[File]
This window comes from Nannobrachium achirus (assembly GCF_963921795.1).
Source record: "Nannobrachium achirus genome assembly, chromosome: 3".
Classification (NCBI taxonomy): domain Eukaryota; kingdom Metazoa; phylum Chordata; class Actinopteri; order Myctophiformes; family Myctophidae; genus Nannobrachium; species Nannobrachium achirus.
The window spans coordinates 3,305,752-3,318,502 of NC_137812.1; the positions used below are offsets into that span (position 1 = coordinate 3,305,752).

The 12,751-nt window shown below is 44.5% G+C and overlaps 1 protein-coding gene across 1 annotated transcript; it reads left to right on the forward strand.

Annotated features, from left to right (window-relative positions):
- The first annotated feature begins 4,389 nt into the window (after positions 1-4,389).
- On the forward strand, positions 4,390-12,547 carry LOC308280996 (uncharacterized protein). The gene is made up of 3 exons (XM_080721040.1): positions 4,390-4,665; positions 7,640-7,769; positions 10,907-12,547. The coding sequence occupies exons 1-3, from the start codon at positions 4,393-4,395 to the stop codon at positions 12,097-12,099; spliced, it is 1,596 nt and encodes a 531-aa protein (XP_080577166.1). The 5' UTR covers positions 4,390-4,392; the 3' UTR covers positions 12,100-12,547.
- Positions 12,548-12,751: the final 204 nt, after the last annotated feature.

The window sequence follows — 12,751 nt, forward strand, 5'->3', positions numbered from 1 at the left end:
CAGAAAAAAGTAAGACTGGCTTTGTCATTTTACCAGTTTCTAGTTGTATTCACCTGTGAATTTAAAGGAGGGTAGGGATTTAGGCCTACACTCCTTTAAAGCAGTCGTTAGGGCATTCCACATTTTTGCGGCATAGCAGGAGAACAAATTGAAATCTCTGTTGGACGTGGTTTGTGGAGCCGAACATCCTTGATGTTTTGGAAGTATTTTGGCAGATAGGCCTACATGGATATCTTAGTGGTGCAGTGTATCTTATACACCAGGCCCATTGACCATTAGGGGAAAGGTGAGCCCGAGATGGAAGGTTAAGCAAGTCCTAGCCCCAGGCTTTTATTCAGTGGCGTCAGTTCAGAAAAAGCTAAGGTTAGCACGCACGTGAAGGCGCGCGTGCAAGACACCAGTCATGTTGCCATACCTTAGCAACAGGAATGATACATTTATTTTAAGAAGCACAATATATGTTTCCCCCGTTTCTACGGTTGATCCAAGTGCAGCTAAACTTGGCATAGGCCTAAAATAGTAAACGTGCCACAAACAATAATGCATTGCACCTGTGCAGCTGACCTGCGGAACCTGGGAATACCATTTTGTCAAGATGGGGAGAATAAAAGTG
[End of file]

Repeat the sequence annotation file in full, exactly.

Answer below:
This window comes from Nannobrachium achirus (assembly GCF_963921795.1).
Source record: "Nannobrachium achirus genome assembly, chromosome: 3".
Classification (NCBI taxonomy): domain Eukaryota; kingdom Metazoa; phylum Chordata; class Actinopteri; order Myctophiformes; family Myctophidae; genus Nannobrachium; species Nannobrachium achirus.
The window spans coordinates 3,305,752-3,318,502 of NC_137812.1; the positions used below are offsets into that span (position 1 = coordinate 3,305,752).

The 12,751-nt window shown below is 44.5% G+C and overlaps 1 protein-coding gene across 1 annotated transcript; it reads left to right on the forward strand.

Annotated features, from left to right (window-relative positions):
- The first annotated feature begins 4,389 nt into the window (after positions 1-4,389).
- On the forward strand, positions 4,390-12,547 carry LOC308280996 (uncharacterized protein). The gene is made up of 3 exons (XM_080721040.1): positions 4,390-4,665; positions 7,640-7,769; positions 10,907-12,547. The coding sequence occupies exons 1-3, from the start codon at positions 4,393-4,395 to the stop codon at positions 12,097-12,099; spliced, it is 1,596 nt and encodes a 531-aa protein (XP_080577166.1). The 5' UTR covers positions 4,390-4,392; the 3' UTR covers positions 12,100-12,547.
- Positions 12,548-12,751: the final 204 nt, after the last annotated feature.

The window sequence follows — 12,751 nt, forward strand, 5'->3', positions numbered from 1 at the left end:
CAGAAAAAAGTAAGACTGGCTTTGTCATTTTACCAGTTTCTAGTTGTATTCACCTGTGAATTTAAAGGAGGGTAGGGATTTAGGCCTACACTCCTTTAAAGCAGTCGTTAGGGCATTCCACATTTTTGCGGCATAGCAGGAGAACAAATTGAAATCTCTGTTGGACGTGGTTTGTGGAGCCGAACATCCTTGATGTTTTGGAAGTATTTTGGCAGATAGGCCTACATGGATATCTTAGTGGTGCAGTGTATCTTATACACCAGGCCCATTGACCATTAGGGGAAAGGTGAGCCCGAGATGGAAGGTTAAGCAAGTCCTAGCCCCAGGCTTTTATTCAGTGGCGTCAGTTCAGAAAAAGCTAAGGTTAGCACGCACGTGAAGGCGCGCGTGCAAGACACCAGTCATGTTGCCATACCTTAGCAACAGGAATGATACATTTATTTTAAGAAGCACAATATATGTTTCCCCCGTTTCTACGGTTGATCCAAGTGCAGCTAAACTTGGCATAGGCCTAAAATAGTAAACGTGCCACAAACAATAATGCATTGCACCTGTGCAGCTGACCTGCGGAACCTGGGAATACCATTTTGTCAAGATGGGGAGAATAAAAGTG